Review of 'Turning Point 1997-2008'

Turning Point 1997-2008 by Hayao Miyazaki

turning_point.jpg Picking up from where Starting Point left off “Turning Point” takes us into the new millennium with more interviews, poetry, and film proposals from Hayao Miyazaki, the famous Japanese animated film director. The book is divided into the following chapters:

  • Princess Mononoke (1997)
  • Spirited Away (2001)
  • Howl's Moving Castle (2004)
  • Ponyo (2008)
  • Biographical Chronology - An updated version of the chronology in the first book adding information up to 2009.

While the chapters refer to Miyazaki's major film releases of the time the sections within each chapter talk about other events around the same time such as the opening the Ghibli Museum of Tokyo in 2001 in the “Spirited Away” section and proposals for various films shown there in the “Howl's Moving Castle” section. There is no forward section but there is an “As An Afterward” section by Miyazaki himself where he says he was not thrilled about the publication of this book as he is not sure how or if the material exposes the “true” Miyazaki though he also freely admits he does not know himself who that is.

This book covers a period of Miyazaki and Studio Ghibli where they made their most successful and famous works. Miyazaki here returns again and again to themes exposed in the first book but he speaks here with far more conviction: Humans are irredeemable in both their actions and what is being done to our planet; The broken education system in Japan (here he also talks about the nursery he established at Studio Ghibli which allows children to play in a much freer way); He is still obsessed with creating great animation but is now more comfortable in doing so (he still often has little idea how a film will end when he starts production); How he continues to distance himself from his childhood hero, animator/artist/director Osamu Tezuka whom he now considers too simplistic.

There are only a few illustrations in this second volume including an assortment of cute Studio Ghibli New Year's cards at the front and a series of colour and black and white plates for his “The Fujimi Highland is Fascinating” lecture.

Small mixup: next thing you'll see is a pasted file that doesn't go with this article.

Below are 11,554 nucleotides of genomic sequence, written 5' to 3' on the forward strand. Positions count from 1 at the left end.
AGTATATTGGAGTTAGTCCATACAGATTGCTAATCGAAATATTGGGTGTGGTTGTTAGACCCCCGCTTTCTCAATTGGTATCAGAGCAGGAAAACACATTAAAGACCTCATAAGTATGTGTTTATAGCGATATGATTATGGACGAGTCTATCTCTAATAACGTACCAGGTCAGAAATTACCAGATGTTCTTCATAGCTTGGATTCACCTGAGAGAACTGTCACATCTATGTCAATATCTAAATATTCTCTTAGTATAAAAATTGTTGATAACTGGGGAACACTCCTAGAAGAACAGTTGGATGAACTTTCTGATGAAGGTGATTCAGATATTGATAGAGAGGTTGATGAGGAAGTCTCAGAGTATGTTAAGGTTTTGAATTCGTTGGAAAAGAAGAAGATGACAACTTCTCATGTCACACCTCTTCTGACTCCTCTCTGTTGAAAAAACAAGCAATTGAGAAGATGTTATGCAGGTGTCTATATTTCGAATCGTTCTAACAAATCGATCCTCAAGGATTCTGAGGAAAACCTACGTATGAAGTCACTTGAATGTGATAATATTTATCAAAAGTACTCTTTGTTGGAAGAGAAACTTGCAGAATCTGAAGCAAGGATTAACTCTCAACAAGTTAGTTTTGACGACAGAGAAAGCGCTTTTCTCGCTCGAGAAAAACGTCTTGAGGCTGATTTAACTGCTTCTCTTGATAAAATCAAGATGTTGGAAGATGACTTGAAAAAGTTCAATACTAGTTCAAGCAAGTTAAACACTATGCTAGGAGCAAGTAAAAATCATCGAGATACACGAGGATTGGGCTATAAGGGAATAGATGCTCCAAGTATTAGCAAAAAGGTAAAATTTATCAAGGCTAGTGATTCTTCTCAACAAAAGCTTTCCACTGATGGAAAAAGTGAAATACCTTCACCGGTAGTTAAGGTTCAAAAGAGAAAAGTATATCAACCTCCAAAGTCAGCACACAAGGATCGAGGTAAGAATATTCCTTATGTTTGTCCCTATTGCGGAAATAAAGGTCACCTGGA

An interesting selection of pieces that provides glimpses of insight into the mind of the master animator Hayao Miyazaki. Though several articles are so specifically related to particular people, events or films that only those familiar with these will appreciate, with not much meaning to everyone else, it is still interesting to see a bit of how his mind works and how he is passionate about everything he does and knows. I did find several chapters quite boring, holding very little interest which, I suppose, is to be expected in this somewhat random collection of articles.

As with the “Starting Point” I think this second book will likely be only of interest to fans of Miyazaki and Studio Ghibli as it is fairly academic without any real cohesion: Bits and pieces.

“Recently I try not to think about things too far removed from me or too far off in the future. Instead, I try to do my best in a radius of five meters around me, for I feel ever more certain that what I discover there is real. It is better to make three children happy than to create a film for five million. It may not be good business, but to me this seems to be the real truth. And in doing so, I can also make myself happier.” (Hayao Miyazaki, Turning Point)

Rating: “Really good but I have some issues”

Review Date: 2024-02-22

Genre: Non-Fiction

Publisher: Viz Media

Publication Date: 2008

ISBN: 9781421560908

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